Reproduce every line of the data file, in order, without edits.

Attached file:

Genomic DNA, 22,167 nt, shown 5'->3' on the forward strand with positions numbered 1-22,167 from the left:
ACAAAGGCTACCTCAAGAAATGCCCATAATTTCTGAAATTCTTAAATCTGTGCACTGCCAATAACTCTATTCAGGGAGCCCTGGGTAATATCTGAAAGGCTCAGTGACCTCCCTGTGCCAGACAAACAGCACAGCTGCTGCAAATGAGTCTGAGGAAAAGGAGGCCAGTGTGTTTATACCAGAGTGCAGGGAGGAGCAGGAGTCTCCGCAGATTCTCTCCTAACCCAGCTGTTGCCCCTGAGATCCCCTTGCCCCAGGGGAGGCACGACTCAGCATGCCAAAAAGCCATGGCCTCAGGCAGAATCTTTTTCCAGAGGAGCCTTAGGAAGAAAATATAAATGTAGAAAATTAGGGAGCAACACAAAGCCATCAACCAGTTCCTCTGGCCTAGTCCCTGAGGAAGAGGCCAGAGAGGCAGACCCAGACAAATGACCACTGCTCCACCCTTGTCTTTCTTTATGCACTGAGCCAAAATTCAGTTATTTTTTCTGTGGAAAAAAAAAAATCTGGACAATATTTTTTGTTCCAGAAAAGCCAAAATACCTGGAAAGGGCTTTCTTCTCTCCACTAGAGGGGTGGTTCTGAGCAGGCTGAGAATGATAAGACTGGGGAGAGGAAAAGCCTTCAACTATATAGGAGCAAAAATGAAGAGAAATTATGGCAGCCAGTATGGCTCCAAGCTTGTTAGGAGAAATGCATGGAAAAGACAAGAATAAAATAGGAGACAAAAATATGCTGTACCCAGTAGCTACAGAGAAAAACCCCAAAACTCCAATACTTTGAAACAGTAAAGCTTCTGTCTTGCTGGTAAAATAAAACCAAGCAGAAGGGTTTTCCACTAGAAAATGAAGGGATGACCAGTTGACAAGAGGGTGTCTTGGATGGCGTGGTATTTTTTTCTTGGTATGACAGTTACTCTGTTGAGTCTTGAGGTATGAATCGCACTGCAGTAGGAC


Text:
Genomic DNA, 22,167 nt, shown 5'->3' on the forward strand with positions numbered 1-22,167 from the left:
ACAAAGGCTACCTCAAGAAATGCCCATAATTTCTGAAATTCTTAAATCTGTGCACTGCCAATAACTCTATTCAGGGAGCCCTGGGTAATATCTGAAAGGCTCAGTGACCTCCCTGTGCCAGACAAACAGCACAGCTGCTGCAAATGAGTCTGAGGAAAAGGAGGCCAGTGTGTTTATACCAGAGTGCAGGGAGGAGCAGGAGTCTCCGCAGATTCTCTCCTAACCCAGCTGTTGCCCCTGAGATCCCCTTGCCCCAGGGGAGGCACGACTCAGCATGCCAAAAAGCCATGGCCTCAGGCAGAATCTTTTTCCAGAGGAGCCTTAGGAAGAAAATATAAATGTAGAAAATTAGGGAGCAACACAAAGCCATCAACCAGTTCCTCTGGCCTAGTCCCTGAGGAAGAGGCCAGAGAGGCAGACCCAGACAAATGACCACTGCTCCACCCTTGTCTTTCTTTATGCACTGAGCCAAAATTCAGTTATTTTTTCTGTGGAAAAAAAAAAATCTGGACAATATTTTTTGTTCCAGAAAAGCCAAAATACCTGGAAAGGGCTTTCTTCTCTCCACTAGAGGGGTGGTTCTGAGCAGGCTGAGAATGATAAGACTGGGGAGAGGAAAAGCCTTCAACTATATAGGAGCAAAAATGAAGAGAAATTATGGCAGCCAGTATGGCTCCAAGCTTGTTAGGAGAAATGCATGGAAAAGACAAGAATAAAATAGGAGACAAAAATATGCTGTACCCAGTAGCTACAGAGAAAAACCCCAAAACTCCAATACTTTGAAACAGTAAAGCTTCTGTCTTGCTGGTAAAATAAAACCAAGCAGAAGGGTTTTCCACTAGAAAATGAAGGGATGACCAGTTGACAAGAGGGTGTCTTGGATGGCGTGGTATTTTTTTCTTGGTATGACAGTTACTCTGTTGAGTCTTGAGGTATGAATCGCACTGCAGTAGGAC